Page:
Ever wondered how the interest-free period is calculated on your Credit Card? It’s quite simple. We’ll break it down for you here!
“If you think nobody cares if you’re alive, try missing a couple of car payments…” goes a famous quote on debts. Replace “car payments” with “Credit Card payments” and you are still on the money.
Banks, of course, want you to spend using Credit Cards. This is because they earn a commission (1-2% of the total purchase value) from the merchant you purchased from. However, you are given an interest-free period to return the money you spent without paying any interest.
The interest-free period can range from 45-55 days depending on the Credit Card company. Failure to make full payment before the end of the interest-free period can leave you with an interest on the amount due at a rate of 2-3% a month. Due to general ignorance about how interest-free periods are calculated, many people end up defaulting on their payments.
Additional Reading: Surviving A Credit Card Default
How the interest-free period is calculated
The interest-free period begins with the first day of the statement period (or billing cycle). It usually ends 15-25 days after the last day of the statement period.
A Credit Card statement has details of the total outstanding amount (at the end of interest-free period) and all the purchases made. It also includes the date on which the statement is generated as well as the due date.
The billing cycle is usually one-month (30 days) from the day the Credit Card statement is generated. You can check the statement period or the day the statement was generated at the top right-hand corner of the bill.
There’s a catch though. The interest-free period of 45-55 days is, in reality, the maximum time available to a Credit Card user to pay his dues. Also, in no way does this mean that every purchase made with the Credit Card has that many interest-free days.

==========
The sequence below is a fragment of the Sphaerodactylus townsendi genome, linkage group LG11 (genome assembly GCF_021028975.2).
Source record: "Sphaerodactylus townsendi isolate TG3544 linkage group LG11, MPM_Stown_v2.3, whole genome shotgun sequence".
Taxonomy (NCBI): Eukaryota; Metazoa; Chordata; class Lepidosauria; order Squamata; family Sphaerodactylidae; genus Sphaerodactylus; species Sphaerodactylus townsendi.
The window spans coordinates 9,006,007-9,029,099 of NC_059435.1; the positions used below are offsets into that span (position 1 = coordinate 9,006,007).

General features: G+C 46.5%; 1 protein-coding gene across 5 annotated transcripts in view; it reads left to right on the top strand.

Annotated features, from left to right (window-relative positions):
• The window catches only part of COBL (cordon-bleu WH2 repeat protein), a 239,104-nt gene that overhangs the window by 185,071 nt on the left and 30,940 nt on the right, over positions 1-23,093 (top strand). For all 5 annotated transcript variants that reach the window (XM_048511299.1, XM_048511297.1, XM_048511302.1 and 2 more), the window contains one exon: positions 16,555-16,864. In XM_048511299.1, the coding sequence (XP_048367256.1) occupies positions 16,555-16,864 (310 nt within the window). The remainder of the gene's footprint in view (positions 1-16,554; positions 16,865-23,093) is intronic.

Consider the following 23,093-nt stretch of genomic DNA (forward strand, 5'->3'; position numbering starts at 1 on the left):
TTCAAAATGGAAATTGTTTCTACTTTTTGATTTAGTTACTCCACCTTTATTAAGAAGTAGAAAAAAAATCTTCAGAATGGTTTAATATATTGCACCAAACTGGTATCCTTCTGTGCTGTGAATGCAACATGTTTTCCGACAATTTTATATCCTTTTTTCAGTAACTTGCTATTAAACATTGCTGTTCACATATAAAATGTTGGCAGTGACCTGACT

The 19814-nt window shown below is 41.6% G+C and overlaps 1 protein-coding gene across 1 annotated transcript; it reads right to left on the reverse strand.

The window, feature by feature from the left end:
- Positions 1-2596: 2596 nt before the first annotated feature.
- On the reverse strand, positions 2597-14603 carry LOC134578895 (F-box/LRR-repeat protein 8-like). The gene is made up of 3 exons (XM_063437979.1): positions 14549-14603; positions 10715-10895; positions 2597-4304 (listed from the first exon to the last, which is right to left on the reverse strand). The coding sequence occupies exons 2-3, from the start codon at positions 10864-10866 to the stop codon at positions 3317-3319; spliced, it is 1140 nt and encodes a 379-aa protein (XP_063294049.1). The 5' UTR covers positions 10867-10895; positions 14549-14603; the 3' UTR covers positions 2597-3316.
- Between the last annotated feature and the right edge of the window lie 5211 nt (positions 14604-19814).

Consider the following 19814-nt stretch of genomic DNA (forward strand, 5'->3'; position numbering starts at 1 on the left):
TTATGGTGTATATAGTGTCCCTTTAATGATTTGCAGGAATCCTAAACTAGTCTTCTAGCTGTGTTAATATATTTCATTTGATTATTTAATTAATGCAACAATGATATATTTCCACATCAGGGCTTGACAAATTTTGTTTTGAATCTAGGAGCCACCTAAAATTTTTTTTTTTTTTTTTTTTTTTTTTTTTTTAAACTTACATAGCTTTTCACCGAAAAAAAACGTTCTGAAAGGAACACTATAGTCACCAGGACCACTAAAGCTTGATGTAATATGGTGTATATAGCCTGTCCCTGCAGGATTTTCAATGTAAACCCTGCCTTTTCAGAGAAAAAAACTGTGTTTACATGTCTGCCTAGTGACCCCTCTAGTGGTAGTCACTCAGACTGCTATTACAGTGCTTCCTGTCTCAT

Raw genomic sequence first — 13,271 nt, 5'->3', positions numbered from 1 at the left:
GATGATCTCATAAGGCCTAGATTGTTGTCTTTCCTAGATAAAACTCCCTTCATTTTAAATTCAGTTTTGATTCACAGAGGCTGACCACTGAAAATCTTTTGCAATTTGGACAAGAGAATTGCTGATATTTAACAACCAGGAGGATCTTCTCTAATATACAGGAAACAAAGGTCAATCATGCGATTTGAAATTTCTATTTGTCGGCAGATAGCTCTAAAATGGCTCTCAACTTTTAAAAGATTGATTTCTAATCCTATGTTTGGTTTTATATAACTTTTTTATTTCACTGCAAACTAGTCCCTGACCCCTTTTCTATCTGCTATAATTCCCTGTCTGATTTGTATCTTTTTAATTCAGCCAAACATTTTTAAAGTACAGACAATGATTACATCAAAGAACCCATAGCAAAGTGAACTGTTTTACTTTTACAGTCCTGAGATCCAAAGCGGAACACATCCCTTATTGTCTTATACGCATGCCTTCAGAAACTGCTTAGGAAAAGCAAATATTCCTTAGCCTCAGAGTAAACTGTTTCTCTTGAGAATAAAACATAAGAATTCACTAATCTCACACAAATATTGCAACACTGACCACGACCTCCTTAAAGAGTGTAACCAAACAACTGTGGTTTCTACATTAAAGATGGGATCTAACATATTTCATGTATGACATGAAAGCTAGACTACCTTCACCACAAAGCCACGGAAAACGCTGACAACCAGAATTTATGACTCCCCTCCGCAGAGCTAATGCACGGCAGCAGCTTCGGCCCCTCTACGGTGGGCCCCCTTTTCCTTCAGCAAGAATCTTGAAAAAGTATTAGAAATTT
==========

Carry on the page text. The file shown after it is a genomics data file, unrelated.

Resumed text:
For example, if your statement is generated on the 24th of each month, then the statement period would be from 24th April to 23rd May, and the due date for payment of the bill would be 10th June. This means that the last day of interest-free payment for purchases made during the 24th April – 23rd May period is 10th June.
In this case, the interest-free period for a purchase made on 24th April is 47 days. But if you make a purchase on 23rd May, the actual interest-free period is 18 days only.
Smart use of interest-free period
Here are a few smart ways to make use of the interest-free period on your Credit Card:
If the last day of your billing cycle is approaching, try spending in a way that you get a longer interest-free period.
For example, in the case mentioned above, if you want to make a purchase on 20th May, you can postpone the purchase to 24th May so that it falls on the first day of the next billing cycle. You can then make the payment for this purchase on 10th July, instead of 10th June.
By postponing the purchase by 4 days, you have saved yourself from paying Rs. 8,000 more on your Credit Card bill during the month of June. Imagine if the outstanding on your card in June is already Rs. 25,000, and your monthly in-hand salary is Rs. 70,000. An extra spend of Rs. 8,000 during the present billing cycle would have placed an added burden on your monthly budget.
Additional Reading: How To Kill Credit Card Debt In 2018
Take advantage of multiple cards
If you have two Credit Cards with different billing cycles, plan your purchases so you get a longer interest-free period.
Let’s say you have another Credit Card whose billing cycle is from the 15th of every month to the 14th of next month. Say 15th April to 14th May is one billing cycle and the billing date for this card is 1st June. In this case, you could make your planned purchase on 20th May but with your second Credit Card. You can make the payment for this on the 1st of July instead of 10th June, as in the case of the first card.
Additional Reading: 7 Ridiculously Simple Ways To Pay Your Credit Card Bills
Credit Cards are like a loaded gun. If not used responsibly, they can have fatal consequences. Use Credit Cards keeping in mind your payment capabilities, and don’t forget the billing cycle and due dates. Missing payments can pile a huge amount of debt on your shoulders given the high-interest rates on Credit Card bills.
If you still think nothing of running up a gargantuan Credit Card bill, remember: “Running into debt isn’t so bad; it’s running into the creditor that hurts.”